fact of the matter is sizes have been shrinking and shrinking while power has been increasing; it would be a fool to expect anything other than that trend to continue in the nuclear realm as well, just as it has in basic computerisation
>fact of the matter is sizes have been shrinking and shrinking while power has been increasing
Not true. The understanding of the minimum size of fission reactors hasn't changed since the 1960s.
>it would be a fool to expect anything other than that trend to continue in the nuclear realm as well, just as it has in basic computerisation
Nuclear reactors have NOT been miniaturizing. There's no trend to continue.
No one actually built that, it was just a theoretical exercise, and that's a larger volume than some bare critical spheres that have been known about for decades.
There's no trend of shrinking reactors.
As the guy who posted it, you're totally missing the point.
When that said "minimum possible size" they meant it. It's only possible to get that small at all because Am-242m1 has a ridiculously high fusion cross-section.
Also, while I can't find a free copy of that paper, judging by the given radius and mass that paper is literally *only* talking about the spherical blob of aqueous fuel solution itself. It's not including any form of power conversion device, shielding, cooling, or even the container to hold the solution in. (The abstract implies as such, and the given mass and radius suggest an overall density only barely above that of water.)
>The radius of the reactor in this case is 9.6 cm.
diameter: 19.2 cm
uranium-235 diameter: 17 cm
plutonium-239 diameter: 9.9 cm
The 19.2 cm exotic-fuel reactor is theoretical. These much smaller bare critical spheres of common nuclear fuels, or masses very similar to them, have been assembled in various nuclear weapon research and development programs.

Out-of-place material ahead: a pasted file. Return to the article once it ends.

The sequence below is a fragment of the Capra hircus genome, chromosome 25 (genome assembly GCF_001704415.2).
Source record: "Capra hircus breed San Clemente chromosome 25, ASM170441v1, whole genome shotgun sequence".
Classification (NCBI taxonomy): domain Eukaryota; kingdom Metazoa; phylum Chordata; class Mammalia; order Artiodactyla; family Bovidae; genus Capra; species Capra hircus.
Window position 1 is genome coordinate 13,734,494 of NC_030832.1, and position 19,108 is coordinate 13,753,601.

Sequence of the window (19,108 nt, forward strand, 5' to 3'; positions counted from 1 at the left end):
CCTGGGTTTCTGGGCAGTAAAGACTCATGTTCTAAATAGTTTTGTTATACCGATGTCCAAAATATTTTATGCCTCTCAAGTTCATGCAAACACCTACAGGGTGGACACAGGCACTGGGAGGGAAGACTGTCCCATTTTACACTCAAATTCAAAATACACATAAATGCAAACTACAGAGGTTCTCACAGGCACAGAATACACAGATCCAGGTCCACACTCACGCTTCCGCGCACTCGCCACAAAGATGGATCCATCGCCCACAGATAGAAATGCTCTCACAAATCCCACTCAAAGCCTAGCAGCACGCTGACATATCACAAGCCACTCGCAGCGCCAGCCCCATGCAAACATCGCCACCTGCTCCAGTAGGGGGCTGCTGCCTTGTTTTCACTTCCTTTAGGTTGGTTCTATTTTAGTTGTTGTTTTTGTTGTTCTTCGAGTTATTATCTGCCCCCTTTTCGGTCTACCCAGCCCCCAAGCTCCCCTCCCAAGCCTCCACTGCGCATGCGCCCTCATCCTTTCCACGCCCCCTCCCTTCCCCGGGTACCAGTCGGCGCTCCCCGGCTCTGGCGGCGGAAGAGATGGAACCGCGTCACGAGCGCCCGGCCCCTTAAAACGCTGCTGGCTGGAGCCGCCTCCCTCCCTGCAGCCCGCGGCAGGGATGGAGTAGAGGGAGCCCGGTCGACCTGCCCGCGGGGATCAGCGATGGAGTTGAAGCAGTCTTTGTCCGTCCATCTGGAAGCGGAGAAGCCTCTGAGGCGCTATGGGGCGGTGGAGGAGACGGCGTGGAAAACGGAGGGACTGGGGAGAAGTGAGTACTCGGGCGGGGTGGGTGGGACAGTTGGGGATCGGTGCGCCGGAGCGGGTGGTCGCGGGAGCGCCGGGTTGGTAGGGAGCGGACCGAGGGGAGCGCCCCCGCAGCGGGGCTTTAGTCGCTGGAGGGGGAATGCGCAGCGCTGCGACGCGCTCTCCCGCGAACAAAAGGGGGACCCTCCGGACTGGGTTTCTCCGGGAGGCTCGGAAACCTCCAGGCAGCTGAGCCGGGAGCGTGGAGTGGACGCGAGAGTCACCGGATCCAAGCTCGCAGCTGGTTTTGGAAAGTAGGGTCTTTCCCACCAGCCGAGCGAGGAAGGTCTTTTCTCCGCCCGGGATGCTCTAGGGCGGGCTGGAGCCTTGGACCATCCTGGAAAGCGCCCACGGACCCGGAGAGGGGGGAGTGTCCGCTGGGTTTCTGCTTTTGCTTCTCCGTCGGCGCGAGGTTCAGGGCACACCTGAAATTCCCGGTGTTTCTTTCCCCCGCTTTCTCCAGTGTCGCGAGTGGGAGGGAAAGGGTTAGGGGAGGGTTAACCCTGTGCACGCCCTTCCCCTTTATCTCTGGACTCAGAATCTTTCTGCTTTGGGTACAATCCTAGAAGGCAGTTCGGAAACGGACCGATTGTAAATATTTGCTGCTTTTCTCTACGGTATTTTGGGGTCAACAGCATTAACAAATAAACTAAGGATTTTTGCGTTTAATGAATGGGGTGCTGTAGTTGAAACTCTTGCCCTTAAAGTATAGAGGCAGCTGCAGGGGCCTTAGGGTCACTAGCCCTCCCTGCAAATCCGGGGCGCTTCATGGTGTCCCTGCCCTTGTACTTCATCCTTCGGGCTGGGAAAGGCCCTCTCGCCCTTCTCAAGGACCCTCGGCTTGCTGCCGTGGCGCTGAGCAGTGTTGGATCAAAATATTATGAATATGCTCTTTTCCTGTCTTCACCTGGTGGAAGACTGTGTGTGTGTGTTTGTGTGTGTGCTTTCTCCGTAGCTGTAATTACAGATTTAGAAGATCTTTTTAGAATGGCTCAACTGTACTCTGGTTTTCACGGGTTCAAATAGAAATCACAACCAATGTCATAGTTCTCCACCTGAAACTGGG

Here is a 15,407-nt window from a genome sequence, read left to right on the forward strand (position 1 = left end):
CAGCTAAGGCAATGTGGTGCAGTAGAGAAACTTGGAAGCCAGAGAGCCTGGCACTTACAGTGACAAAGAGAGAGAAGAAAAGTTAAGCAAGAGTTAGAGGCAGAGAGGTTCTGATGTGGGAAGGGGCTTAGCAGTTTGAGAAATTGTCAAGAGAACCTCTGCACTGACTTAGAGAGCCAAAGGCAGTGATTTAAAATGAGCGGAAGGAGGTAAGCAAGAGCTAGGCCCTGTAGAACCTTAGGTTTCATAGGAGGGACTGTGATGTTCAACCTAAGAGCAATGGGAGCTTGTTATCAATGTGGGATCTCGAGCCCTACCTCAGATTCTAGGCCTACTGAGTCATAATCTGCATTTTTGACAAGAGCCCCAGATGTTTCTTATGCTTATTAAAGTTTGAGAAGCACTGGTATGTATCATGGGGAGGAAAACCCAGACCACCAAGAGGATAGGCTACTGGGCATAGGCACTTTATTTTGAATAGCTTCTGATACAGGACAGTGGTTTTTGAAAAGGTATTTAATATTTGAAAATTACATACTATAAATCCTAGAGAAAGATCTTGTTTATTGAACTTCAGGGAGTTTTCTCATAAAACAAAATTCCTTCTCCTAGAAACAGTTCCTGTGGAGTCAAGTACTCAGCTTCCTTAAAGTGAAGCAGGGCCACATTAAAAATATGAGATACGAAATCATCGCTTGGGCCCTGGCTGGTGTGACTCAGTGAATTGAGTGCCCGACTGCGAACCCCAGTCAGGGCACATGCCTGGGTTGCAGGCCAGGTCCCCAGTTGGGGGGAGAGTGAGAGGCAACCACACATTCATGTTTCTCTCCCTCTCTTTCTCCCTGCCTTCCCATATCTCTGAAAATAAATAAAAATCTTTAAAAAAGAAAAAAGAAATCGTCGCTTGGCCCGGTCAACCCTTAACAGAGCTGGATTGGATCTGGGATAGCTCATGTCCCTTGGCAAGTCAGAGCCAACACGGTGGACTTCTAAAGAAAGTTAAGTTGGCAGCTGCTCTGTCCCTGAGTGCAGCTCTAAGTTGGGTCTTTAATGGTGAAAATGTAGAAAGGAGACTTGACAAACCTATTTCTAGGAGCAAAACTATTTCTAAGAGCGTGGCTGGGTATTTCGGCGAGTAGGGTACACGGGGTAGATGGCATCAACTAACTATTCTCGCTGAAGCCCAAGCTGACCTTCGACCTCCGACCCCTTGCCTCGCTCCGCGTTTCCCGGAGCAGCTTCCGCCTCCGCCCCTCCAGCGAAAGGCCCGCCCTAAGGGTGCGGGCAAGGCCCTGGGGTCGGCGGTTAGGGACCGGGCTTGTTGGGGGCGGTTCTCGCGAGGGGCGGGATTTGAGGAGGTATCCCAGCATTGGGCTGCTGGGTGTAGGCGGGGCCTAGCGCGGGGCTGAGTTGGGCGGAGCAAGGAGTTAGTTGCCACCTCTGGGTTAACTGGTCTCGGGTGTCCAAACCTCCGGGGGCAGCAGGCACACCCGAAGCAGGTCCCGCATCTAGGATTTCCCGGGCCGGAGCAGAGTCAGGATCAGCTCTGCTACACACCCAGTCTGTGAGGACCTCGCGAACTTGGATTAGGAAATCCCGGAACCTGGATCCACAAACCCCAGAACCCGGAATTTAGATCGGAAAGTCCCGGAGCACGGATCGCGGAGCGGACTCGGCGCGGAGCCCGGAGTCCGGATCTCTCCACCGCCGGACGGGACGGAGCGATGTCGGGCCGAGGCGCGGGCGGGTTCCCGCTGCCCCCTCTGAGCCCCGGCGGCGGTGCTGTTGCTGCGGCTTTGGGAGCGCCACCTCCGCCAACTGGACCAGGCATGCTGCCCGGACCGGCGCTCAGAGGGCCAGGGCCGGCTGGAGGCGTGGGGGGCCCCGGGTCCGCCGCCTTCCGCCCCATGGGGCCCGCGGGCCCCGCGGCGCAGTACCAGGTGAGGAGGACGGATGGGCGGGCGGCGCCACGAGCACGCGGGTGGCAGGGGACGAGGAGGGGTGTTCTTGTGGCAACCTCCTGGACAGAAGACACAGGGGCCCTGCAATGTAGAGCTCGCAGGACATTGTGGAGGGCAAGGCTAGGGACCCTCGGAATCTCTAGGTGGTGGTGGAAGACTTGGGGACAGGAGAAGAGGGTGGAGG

>No one actually built that
no one you know of, anyway
nuclear weaponry was supposedly theoretical as long as nobody knew about it; you would have said in July '45 it's still theoretical, since the research was classified, but by then the weapons did exist.
point is the known minimum was larger until recently, several times over, as one would expect, and is easily observed in other related disciplines (eg. computing).
>It's not including any form of power conversion device, shielding, cooling, or even the container to hold the solution in.
already addressed; read the thread
could fit in an iphone
If anyone with the power to make it happen needed a tiny reactor that badly, it would be far easier to make a fast reactor, which could be more compact and would be made of much cheaper and more common materials.
Am-242m is basically unobtanium. Very difficult to produce.
>point is the known minimum was larger until recently, several times over, as one would expect, and is easily observed in other related disciplines (eg. computing).
no it fucking wasnt you stupid fuck. seriously gtfo you popsci faggot go read a fucking book
A note: Americium-241, the most prevalent isotope and the one found in smoke detectors, costs $1500/gram.
To convert it to Am-242m, you have to further irradiate it with neutrons in a nuclear reactor; only 10% will be transmuted to Am-242m, and most of the rest into ordinary Am-242.
And given that they have exactly the same mass, separating the 242 from the 242m is a bitch.
But even if you could separate them perfectly and there was no cost for dumping it back into a reactor and reprocessing, that means the fuel would cost - at minimum - $15,000/gram.
So the fuel alone for such a reactor would cost $10 million, best-case.
And for what? All you're getting out of the reactor is just a few kilowatts.
the metal depends on the heat output required
yah it was; advances in research lead to advances in actual physical technology
that's the way it's been from the beginning of recorded time. you think x is the best way until y comes along and it's better. you didn't know until you knew
this is basic fucking common sense; if you can't into that how the fuck you expect to do anything worthwhile?
>lowest is 6.9cm, and again, if they further enrich they will have a more reactionary product which, everything else being equal, results in smaller required sizes
>if they further enrich it
holy fuck get out those values are for 100% of each material at 100% theoretical density
best you got up there is a half-life of 2.6 years - YEARS
you get the fuck out. you don't think they can enrich to 70 days? how about 40 days? 20 days? free smart phones for everybody and free service! new obamaphone plan; it's several orders lower in time; imagine how that proportionately scales down in size
how about 2 days? really efficient shipping, amazon prime like speeds, doncha know
So we're all agreed that the "it can fit in an iPhone!" guy is a complete idiot who has, in the end, gone over the top ridiculous hoping to play it off as, "I was trolling all along!"
or maybe they calculated an asteroid into impact pacific and atlantic oceans
bye bye london, nyc.
think this guy could do it? how would you know either way?
no, you fail at reading comprehension
I never claimed to be trolling; you're either blind or dishonest. waste of time either way except as a foil